At an imprecise number, there have been around 120 public inquiries into health-related incidents since the Ely psychiatric hospital scandal in 1967. Many key strategic policy changes have come about because of public inquiries, Duty of Candour, DBS checks, and other regulation have all introduced seismic and lasting positive change (Timmins, Ely and After 2018). However, as Timmins also argues, one of the primary purposes of inquiries is that affected families gain answers and have some form of cathexis; this isn’t always the case in the current system .

Arguably, it is independent investigators who should ensure that their scope is expansive enough to make recommendations at the national level so that these might determine future policy decisions; this simply does not always need to be done via the route of the public inquiry. Often, investigations will focus upon providing family resolution as well as organisational reforms rather than pinpointing exactly what regulatory and governmental bodies need to change to effect real and sustainable change nationally. This should be a specific focus going forward; how the scope of the independent investigation has the architecture to cover all bases through recommendations. At the moment, the scope of many independent investigations does not allow for recommendations at the national level or at other agencies not immediately covered by health such as prisons or the police.

Large scale investigations should, importantly, promote pan-organisational learning so that the whole public sector can learn equally from MPSIs. Better knowledge capturing will help to promote a much earlier identification of issues and can support other processes such as mortality governance. Coroners should also be involved as their role could be central in ensuring that organisations respond effectively to prevent a future occurrence of harm.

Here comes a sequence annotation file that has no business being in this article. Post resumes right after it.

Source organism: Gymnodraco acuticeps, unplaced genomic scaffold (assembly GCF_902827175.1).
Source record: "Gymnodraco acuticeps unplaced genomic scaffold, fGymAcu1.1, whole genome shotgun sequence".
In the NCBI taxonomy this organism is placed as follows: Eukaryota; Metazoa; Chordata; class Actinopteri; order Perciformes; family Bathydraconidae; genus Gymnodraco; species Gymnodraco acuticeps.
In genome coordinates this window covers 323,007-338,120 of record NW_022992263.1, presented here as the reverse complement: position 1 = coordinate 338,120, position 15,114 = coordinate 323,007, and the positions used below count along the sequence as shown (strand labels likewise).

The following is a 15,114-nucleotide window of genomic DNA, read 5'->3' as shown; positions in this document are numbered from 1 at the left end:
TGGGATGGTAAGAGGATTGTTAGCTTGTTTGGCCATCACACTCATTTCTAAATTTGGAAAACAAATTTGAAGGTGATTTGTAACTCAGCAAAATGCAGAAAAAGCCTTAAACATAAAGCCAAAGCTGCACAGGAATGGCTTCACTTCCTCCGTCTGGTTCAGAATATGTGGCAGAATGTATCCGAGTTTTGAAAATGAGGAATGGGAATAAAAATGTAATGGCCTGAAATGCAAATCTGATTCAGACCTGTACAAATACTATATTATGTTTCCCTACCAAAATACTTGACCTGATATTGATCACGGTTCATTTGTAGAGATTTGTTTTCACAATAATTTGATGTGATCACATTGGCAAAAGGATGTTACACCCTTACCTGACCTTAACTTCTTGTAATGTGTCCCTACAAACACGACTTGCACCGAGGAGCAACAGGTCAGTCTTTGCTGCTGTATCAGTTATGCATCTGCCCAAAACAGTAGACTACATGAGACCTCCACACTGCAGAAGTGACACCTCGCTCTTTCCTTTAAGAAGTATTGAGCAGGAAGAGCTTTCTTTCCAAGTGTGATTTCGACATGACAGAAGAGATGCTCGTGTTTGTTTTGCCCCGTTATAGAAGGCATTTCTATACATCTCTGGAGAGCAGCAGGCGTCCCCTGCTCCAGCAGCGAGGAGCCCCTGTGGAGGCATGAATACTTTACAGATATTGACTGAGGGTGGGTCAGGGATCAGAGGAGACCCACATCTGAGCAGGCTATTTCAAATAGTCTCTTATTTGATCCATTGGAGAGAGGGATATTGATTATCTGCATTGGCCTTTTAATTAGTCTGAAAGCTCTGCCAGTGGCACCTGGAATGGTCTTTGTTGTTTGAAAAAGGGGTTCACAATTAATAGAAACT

Thinking outside of organisational form on MPSI’s

When we think about MPSI’s we might be restricted to thinking within the form of an organisation, i.e. something goes wrong in a trust or G.P which affects multiple people.

However, at what point do we consider the same incidents in multiple healthcare providers an MPSI? If we took the same approach to extracting learning at the national policy level to, for example, domestic homicides, then might we see a greater impact nationally on incidents with the same or similar causal factors?

Equally, should we make more effort to ensure that we support a healthcare culture which is much more conducive to learning from MPSIs? Might we agree that in the age of high-turnover healthcare and technological advancement that we might see the rise of more incidents which affect more patients? Is this simply a symptom of advancing healthcare? In that case, should we better mobilise our governance systems to a) identify MPSIs at an earlier stage and b) have more decisive interventions to promote better, more impactful resolution. The answer is not always a public inquiry. Nor, is the solution the encroaching threat of the American class action – rarely does the involvement of lawyers actually help the NHS to learn and improve.

What seems clear in the world today is that when things go wrong, they can seem to go wrong in a way which impacts multiple populations; healthcare organisations are not ready for this tide of inevitability. As in so many cases, the answer to this stealth threat must always be better governance, governance, governance and all of the constituent parts therein.

Kate Jury is Partner in Governance and Assurance at Niche.
Contact Kate.Jury@nicheconsult.co.uk